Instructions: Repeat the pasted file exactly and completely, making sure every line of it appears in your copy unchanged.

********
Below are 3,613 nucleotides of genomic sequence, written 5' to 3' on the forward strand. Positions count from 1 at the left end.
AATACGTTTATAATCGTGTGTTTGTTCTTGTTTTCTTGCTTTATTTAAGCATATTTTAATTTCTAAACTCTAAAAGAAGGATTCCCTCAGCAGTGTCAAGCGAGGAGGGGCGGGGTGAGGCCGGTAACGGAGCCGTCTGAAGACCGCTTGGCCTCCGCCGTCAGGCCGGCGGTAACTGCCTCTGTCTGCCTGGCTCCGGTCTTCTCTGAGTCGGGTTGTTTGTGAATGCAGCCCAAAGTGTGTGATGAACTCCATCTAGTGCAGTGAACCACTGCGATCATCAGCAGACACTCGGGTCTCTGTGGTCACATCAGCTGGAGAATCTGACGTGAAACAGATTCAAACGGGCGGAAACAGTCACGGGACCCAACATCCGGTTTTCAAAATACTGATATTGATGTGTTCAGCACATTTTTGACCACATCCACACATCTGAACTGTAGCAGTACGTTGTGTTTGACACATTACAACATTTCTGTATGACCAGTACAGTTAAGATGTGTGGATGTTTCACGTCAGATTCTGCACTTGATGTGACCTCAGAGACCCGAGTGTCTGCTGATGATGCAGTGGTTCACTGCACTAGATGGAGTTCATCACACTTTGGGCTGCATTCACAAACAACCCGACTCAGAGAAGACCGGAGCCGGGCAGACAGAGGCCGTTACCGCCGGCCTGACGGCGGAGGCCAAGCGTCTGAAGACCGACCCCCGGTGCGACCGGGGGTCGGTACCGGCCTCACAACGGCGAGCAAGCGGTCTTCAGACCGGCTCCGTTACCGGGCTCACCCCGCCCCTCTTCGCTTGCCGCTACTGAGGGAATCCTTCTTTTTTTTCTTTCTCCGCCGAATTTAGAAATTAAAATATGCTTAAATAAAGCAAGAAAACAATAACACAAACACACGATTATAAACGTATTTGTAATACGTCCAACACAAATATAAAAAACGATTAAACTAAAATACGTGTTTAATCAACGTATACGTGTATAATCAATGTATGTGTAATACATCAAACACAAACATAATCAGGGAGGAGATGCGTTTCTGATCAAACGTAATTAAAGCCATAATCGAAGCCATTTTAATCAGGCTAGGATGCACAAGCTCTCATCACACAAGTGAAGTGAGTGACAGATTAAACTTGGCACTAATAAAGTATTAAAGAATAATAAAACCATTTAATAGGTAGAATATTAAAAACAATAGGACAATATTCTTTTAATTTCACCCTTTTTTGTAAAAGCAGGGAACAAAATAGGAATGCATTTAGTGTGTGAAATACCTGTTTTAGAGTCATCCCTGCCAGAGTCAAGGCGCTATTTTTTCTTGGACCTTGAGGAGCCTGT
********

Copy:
Below are 3,613 nucleotides of genomic sequence, written 5' to 3' on the forward strand. Positions count from 1 at the left end.
AATACGTTTATAATCGTGTGTTTGTTCTTGTTTTCTTGCTTTATTTAAGCATATTTTAATTTCTAAACTCTAAAAGAAGGATTCCCTCAGCAGTGTCAAGCGAGGAGGGGCGGGGTGAGGCCGGTAACGGAGCCGTCTGAAGACCGCTTGGCCTCCGCCGTCAGGCCGGCGGTAACTGCCTCTGTCTGCCTGGCTCCGGTCTTCTCTGAGTCGGGTTGTTTGTGAATGCAGCCCAAAGTGTGTGATGAACTCCATCTAGTGCAGTGAACCACTGCGATCATCAGCAGACACTCGGGTCTCTGTGGTCACATCAGCTGGAGAATCTGACGTGAAACAGATTCAAACGGGCGGAAACAGTCACGGGACCCAACATCCGGTTTTCAAAATACTGATATTGATGTGTTCAGCACATTTTTGACCACATCCACACATCTGAACTGTAGCAGTACGTTGTGTTTGACACATTACAACATTTCTGTATGACCAGTACAGTTAAGATGTGTGGATGTTTCACGTCAGATTCTGCACTTGATGTGACCTCAGAGACCCGAGTGTCTGCTGATGATGCAGTGGTTCACTGCACTAGATGGAGTTCATCACACTTTGGGCTGCATTCACAAACAACCCGACTCAGAGAAGACCGGAGCCGGGCAGACAGAGGCCGTTACCGCCGGCCTGACGGCGGAGGCCAAGCGTCTGAAGACCGACCCCCGGTGCGACCGGGGGTCGGTACCGGCCTCACAACGGCGAGCAAGCGGTCTTCAGACCGGCTCCGTTACCGGGCTCACCCCGCCCCTCTTCGCTTGCCGCTACTGAGGGAATCCTTCTTTTTTTTCTTTCTCCGCCGAATTTAGAAATTAAAATATGCTTAAATAAAGCAAGAAAACAATAACACAAACACACGATTATAAACGTATTTGTAATACGTCCAACACAAATATAAAAAACGATTAAACTAAAATACGTGTTTAATCAACGTATACGTGTATAATCAATGTATGTGTAATACATCAAACACAAACATAATCAGGGAGGAGATGCGTTTCTGATCAAACGTAATTAAAGCCATAATCGAAGCCATTTTAATCAGGCTAGGATGCACAAGCTCTCATCACACAAGTGAAGTGAGTGACAGATTAAACTTGGCACTAATAAAGTATTAAAGAATAATAAAACCATTTAATAGGTAGAATATTAAAAACAATAGGACAATATTCTTTTAATTTCACCCTTTTTTGTAAAAGCAGGGAACAAAATAGGAATGCATTTAGTGTGTGAAATACCTGTTTTAGAGTCATCCCTGCCAGAGTCAAGGCGCTATTTTTTCTTGGACCTTGAGGAGCCTGT